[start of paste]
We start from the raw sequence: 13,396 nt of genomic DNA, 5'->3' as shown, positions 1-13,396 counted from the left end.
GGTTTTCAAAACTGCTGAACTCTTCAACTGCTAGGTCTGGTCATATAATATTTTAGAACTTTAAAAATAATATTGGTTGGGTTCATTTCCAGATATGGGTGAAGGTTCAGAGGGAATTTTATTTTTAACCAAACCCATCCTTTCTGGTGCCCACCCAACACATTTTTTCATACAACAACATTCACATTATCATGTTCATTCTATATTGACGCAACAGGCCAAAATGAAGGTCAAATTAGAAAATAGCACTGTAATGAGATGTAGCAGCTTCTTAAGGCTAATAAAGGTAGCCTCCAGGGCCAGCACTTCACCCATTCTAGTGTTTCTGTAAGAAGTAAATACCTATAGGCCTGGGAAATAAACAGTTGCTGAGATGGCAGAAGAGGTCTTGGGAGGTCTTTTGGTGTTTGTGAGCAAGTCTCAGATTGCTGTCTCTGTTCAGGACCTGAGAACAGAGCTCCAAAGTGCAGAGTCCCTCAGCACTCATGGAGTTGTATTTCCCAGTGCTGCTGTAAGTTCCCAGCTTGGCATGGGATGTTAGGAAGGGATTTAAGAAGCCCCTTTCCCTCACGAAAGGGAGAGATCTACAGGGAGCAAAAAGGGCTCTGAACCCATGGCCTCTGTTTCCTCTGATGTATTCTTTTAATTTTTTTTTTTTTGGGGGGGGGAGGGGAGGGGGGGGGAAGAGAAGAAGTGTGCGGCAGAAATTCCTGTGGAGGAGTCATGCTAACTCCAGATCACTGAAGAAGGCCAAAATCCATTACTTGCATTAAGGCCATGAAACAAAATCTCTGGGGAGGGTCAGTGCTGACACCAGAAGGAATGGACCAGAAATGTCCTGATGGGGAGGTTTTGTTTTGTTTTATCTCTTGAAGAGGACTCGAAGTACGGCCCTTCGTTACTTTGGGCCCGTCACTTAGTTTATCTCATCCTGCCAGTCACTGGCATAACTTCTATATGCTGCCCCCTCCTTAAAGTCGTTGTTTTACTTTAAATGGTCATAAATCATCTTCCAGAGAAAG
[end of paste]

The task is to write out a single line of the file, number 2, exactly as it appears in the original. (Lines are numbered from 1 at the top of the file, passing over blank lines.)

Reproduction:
GGTTTTCAAAACTGCTGAACTCTTCAACTGCTAGGTCTGGTCATATAATATTTTAGAACTTTAAAAATAATATTGGTTGGGTTCATTTCCAGATATGGGTGAAGGTTCAGAGGGAATTTTATTTTTAACCAAACCCATCCTTTCTGGTGCCCACCCAACACATTTTTTCATACAACAACATTCACATTATCATGTTCATTCTATATTGACGCAACAGGCCAAAATGAAGGTCAAATTAGAAAATAGCACTGTAATGAGATGTAGCAGCTTCTTAAGGCTAATAAAGGTAGCCTCCAGGGCCAGCACTTCACCCATTCTAGTGTTTCTGTAAGAAGTAAATACCTATAGGCCTGGGAAATAAACAGTTGCTGAGATGGCAGAAGAGGTCTTGGGAGGTCTTTTGGTGTTTGTGAGCAAGTCTCAGATTGCTGTCTCTGTTCAGGACCTGAGAACAGAGCTCCAAAGTGCAGAGTCCCTCAGCACTCATGGAGTTGTATTTCCCAGTGCTGCTGTAAGTTCCCAGCTTGGCATGGGATGTTAGGAAGGGATTTAAGAAGCCCCTTTCCCTCACGAAAGGGAGAGATCTACAGGGAGCAAAAAGGGCTCTGAACCCATGGCCTCTGTTTCCTCTGATGTATTCTTTTAATTTTTTTTTTTTTGGGGGGGGGAGGGGAGGGGGGGGGAAGAGAAGAAGTGTGCGGCAGAAATTCCTGTGGAGGAGTCATGCTAACTCCAGATCACTGAAGAAGGCCAAAATCCATTACTTGCATTAAGGCCATGAAACAAAATCTCTGGGGAGGGTCAGTGCTGACACCAGAAGGAATGGACCAGAAATGTCCTGATGGGGAGGTTTTGTTTTGTTTTATCTCTTGAAGAGGACTCGAAGTACGGCCCTTCGTTACTTTGGGCCCGTCACTTAGTTTATCTCATCCTGCCAGTCACTGGCATAACTTCTATATGCTGCCCCCTCCTTAAAGTCGTTGTTTTACTTTAAATGGTCATAAATCATCTTCCAGAGAAAG